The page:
Synovial cells were obtained by enzymatic digestion of synovial membrane with 1mg/ml collagenase type I (Worthington Biochemical, Freehold, NJ, USA) in RPMI (GibcoBRL, Paisley, UK) for 4 h at 37°C in 5% carbon dioxide. Dissociated cells were plated in RPMI supplemented with 10% foetal calf serum (GibcoBRL), 10 ml of 1 mmol/l HEPES (GibcoBRL), penicillin (100 units/ml), streptomycin (100 units/ml) and fungizone (0.25 μg/ml). The cells were grown to confluency (approximately 10days) at 37°C in a 5% carbon dioxide atmosphere, then harvested with trypsin and passaged. Synoviocytes were found to be morphologically homogenous fibroblast-like cells and were used between the third and seventh passage. To confirm synoviocyte cultures were not contaminated by monocytes, staining for the monocyte marker CD14 was carried out. Cells were placed in serum-free medium 24 h before total RNA extraction.
Reverse transcription-polymerase chain reaction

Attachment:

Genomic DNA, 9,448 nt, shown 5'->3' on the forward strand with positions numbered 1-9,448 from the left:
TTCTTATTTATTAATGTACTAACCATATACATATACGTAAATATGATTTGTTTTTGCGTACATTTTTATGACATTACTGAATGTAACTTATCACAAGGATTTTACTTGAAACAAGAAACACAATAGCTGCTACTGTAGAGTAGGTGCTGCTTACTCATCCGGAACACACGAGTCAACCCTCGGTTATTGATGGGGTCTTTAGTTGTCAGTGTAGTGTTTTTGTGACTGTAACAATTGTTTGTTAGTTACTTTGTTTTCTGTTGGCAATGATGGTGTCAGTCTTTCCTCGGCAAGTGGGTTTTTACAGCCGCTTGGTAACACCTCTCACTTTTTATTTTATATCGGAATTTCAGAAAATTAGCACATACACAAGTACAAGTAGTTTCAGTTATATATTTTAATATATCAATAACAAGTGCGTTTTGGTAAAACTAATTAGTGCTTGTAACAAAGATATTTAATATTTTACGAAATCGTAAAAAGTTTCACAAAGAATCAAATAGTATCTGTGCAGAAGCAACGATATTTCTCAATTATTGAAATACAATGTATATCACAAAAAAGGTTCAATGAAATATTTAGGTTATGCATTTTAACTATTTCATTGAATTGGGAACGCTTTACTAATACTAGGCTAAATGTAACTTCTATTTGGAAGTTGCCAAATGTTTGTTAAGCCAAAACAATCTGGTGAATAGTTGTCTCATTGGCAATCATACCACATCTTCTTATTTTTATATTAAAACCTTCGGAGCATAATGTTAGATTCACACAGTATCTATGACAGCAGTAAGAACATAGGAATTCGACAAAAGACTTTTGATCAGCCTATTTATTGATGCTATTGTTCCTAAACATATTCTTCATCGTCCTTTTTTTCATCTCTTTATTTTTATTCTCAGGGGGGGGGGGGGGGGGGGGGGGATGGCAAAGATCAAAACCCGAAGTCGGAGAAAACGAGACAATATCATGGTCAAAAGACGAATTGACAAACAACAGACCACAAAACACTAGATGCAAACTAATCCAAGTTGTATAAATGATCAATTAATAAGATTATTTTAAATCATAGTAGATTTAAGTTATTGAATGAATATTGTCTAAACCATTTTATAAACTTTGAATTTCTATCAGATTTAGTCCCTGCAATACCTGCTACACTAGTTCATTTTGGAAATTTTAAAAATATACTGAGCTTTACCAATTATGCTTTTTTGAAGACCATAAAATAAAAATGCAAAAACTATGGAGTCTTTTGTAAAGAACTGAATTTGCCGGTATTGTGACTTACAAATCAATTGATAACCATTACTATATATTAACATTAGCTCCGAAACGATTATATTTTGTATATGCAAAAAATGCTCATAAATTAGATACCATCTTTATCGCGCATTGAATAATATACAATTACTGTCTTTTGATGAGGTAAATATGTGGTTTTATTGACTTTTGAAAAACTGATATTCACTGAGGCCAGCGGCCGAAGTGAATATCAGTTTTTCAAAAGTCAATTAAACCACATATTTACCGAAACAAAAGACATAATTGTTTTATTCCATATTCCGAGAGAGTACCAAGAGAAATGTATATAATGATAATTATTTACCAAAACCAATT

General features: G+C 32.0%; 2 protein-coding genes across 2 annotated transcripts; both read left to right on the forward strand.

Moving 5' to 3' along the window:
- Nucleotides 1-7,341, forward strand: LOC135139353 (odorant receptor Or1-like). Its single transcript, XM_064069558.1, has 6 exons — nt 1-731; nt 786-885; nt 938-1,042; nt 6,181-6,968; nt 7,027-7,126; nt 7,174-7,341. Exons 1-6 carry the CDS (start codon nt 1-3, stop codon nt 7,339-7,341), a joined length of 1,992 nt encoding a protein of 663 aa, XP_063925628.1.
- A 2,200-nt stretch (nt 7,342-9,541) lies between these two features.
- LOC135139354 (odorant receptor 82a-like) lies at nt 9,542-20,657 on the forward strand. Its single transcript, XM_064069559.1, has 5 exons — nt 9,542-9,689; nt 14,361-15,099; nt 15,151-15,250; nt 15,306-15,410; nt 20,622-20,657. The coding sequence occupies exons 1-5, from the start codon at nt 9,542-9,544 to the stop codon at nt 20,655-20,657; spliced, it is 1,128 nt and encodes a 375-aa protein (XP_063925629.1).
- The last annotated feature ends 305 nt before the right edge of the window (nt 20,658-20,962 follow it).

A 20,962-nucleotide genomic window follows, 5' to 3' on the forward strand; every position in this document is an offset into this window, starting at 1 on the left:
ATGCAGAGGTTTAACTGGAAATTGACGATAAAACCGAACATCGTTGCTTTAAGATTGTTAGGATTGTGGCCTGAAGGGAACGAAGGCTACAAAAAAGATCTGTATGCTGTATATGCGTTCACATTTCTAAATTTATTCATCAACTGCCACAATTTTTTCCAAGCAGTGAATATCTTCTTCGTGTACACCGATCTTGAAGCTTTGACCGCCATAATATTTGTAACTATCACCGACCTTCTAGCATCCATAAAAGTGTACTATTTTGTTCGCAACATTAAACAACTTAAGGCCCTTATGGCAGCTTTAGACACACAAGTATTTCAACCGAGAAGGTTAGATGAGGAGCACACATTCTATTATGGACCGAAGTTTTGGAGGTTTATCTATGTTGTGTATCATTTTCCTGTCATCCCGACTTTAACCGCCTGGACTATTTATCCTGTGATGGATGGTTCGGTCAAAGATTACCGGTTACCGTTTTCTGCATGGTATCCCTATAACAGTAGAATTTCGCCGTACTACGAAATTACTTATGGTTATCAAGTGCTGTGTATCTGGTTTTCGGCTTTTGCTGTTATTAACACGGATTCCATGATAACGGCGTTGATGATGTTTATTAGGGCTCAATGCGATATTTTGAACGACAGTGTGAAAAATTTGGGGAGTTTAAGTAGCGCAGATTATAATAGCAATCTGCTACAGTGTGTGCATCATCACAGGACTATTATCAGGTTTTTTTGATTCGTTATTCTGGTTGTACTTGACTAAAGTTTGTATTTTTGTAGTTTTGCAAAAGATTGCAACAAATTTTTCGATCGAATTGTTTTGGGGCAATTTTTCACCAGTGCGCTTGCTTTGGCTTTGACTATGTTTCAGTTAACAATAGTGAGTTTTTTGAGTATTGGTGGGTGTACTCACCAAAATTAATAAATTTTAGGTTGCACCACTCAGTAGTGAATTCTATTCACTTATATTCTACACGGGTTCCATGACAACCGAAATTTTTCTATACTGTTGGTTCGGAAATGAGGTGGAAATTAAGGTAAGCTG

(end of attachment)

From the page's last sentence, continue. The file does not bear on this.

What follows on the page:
Total RNA, isolated from freshly obtained synovial biopsies or cultured primary synoviocytes, was converted by RT into cDNA. For each total RNA sample, the following materials were used for RT at 42°C for 50 min: 1 μg total RNA and 200units SuperscriptII (GibcoBRL); RT buffer as supplied; 100 mmol/l dithiothreitol, 40units RNasin Ribonucleic Inhibitor (Promega, Madison, WI, USA); 1.25 mmol/l each of dATP, dCTP, dGTP and dTTP; and 500ng of oligo dTs. PCR was performed with the following materials: 2.0 μl cDNA; 1.25 mmol/l of each of dATP, dCTP, dGTP and dTTP; 2.5 units AmpliTaq (Perkin Elmer, Brachburg, NJ,USA); 2.5 mmol/l MgCl2 (GAPDH) and 2.0 mmol/l MgCl2(A-SAA); 2.5 μl 10 ×PCRII buffer (Perkin Elmer) and 20 ng of each specific PCR primer pair in a 25 μl total volume. Specific primers for human A-SAA were used to amplify a 335 base-pair (bp) A-SAA product: sense primer (5' -AAG CTT CTT TCC GTT CCT TGG-3') and antisense primer(5' -GAG AGC AGA GTG AAG AGG AAG C-3'). The A-SAA primers used span an intron. Thus, the PCR generates an unequivocally RNA-derived band, based on its size. GAPDH primers were designed to generate a 635-bp product: sense primer (5' -CCA CCC ATG GCA AAT TCC ATG GCA-3') and antisense primer (5' -TCT AGA CGG CAG GTC AGG TCC ACC-3'). After preincubation (94°C, 10 min) each PCR sample underwent a 35-cycle amplification regimen of denaturation (94°C, 1 min), primer annealing (60-56°C, 1 min) and extension (72°C, 1 min), with a final extension (72°C, 10 min) in a thermal cycler (MJ Research, Inc, Cambridge, MA, USA).